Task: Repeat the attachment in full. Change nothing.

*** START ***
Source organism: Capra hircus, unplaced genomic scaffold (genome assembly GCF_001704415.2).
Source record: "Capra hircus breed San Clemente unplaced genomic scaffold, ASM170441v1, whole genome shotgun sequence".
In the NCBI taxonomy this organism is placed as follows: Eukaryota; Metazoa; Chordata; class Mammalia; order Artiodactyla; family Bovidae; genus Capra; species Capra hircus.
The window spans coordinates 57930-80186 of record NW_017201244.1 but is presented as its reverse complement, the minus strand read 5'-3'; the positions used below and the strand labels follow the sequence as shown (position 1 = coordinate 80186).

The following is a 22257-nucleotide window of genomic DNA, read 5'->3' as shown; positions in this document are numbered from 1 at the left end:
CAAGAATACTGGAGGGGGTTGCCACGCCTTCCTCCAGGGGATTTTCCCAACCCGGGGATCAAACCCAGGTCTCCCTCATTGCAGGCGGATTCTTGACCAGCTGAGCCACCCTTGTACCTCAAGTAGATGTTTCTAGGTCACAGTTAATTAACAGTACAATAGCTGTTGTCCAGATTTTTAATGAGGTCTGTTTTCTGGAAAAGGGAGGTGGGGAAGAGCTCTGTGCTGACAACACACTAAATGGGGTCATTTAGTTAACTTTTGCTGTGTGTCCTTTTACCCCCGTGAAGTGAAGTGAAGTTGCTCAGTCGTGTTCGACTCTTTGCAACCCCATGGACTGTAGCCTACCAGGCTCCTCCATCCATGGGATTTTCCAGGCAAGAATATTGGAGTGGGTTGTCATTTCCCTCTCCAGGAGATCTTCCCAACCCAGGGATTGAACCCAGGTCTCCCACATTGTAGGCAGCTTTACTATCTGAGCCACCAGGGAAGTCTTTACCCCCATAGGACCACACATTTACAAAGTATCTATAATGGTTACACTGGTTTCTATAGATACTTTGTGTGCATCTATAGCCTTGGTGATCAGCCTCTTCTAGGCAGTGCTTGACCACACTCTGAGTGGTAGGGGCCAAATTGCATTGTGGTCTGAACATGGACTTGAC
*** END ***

Source organism: Capra hircus, unplaced genomic scaffold (genome assembly GCF_001704415.2).
Source record: "Capra hircus breed San Clemente unplaced genomic scaffold, ASM170441v1, whole genome shotgun sequence".
In the NCBI taxonomy this organism is placed as follows: Eukaryota; Metazoa; Chordata; class Mammalia; order Artiodactyla; family Bovidae; genus Capra; species Capra hircus.
The window spans coordinates 57930-80186 of record NW_017201244.1 but is presented as its reverse complement, the minus strand read 5'-3'; the positions used below and the strand labels follow the sequence as shown (position 1 = coordinate 80186).

The following is a 22257-nucleotide window of genomic DNA, read 5'->3' as shown; positions in this document are numbered from 1 at the left end:
CAAGAATACTGGAGGGGGTTGCCACGCCTTCCTCCAGGGGATTTTCCCAACCCGGGGATCAAACCCAGGTCTCCCTCATTGCAGGCGGATTCTTGACCAGCTGAGCCACCCTTGTACCTCAAGTAGATGTTTCTAGGTCACAGTTAATTAACAGTACAATAGCTGTTGTCCAGATTTTTAATGAGGTCTGTTTTCTGGAAAAGGGAGGTGGGGAAGAGCTCTGTGCTGACAACACACTAAATGGGGTCATTTAGTTAACTTTTGCTGTGTGTCCTTTTACCCCCGTGAAGTGAAGTGAAGTTGCTCAGTCGTGTTCGACTCTTTGCAACCCCATGGACTGTAGCCTACCAGGCTCCTCCATCCATGGGATTTTCCAGGCAAGAATATTGGAGTGGGTTGTCATTTCCCTCTCCAGGAGATCTTCCCAACCCAGGGATTGAACCCAGGTCTCCCACATTGTAGGCAGCTTTACTATCTGAGCCACCAGGGAAGTCTTTACCCCCATAGGACCACACATTTACAAAGTATCTATAATGGTTACACTGGTTTCTATAGATACTTTGTGTGCATCTATAGCCTTGGTGATCAGCCTCTTCTAGGCAGTGCTTGACCACACTCTGAGTGGTAGGGGCCAAATTGCATTGTGGTCTGAACATGGACTTGAC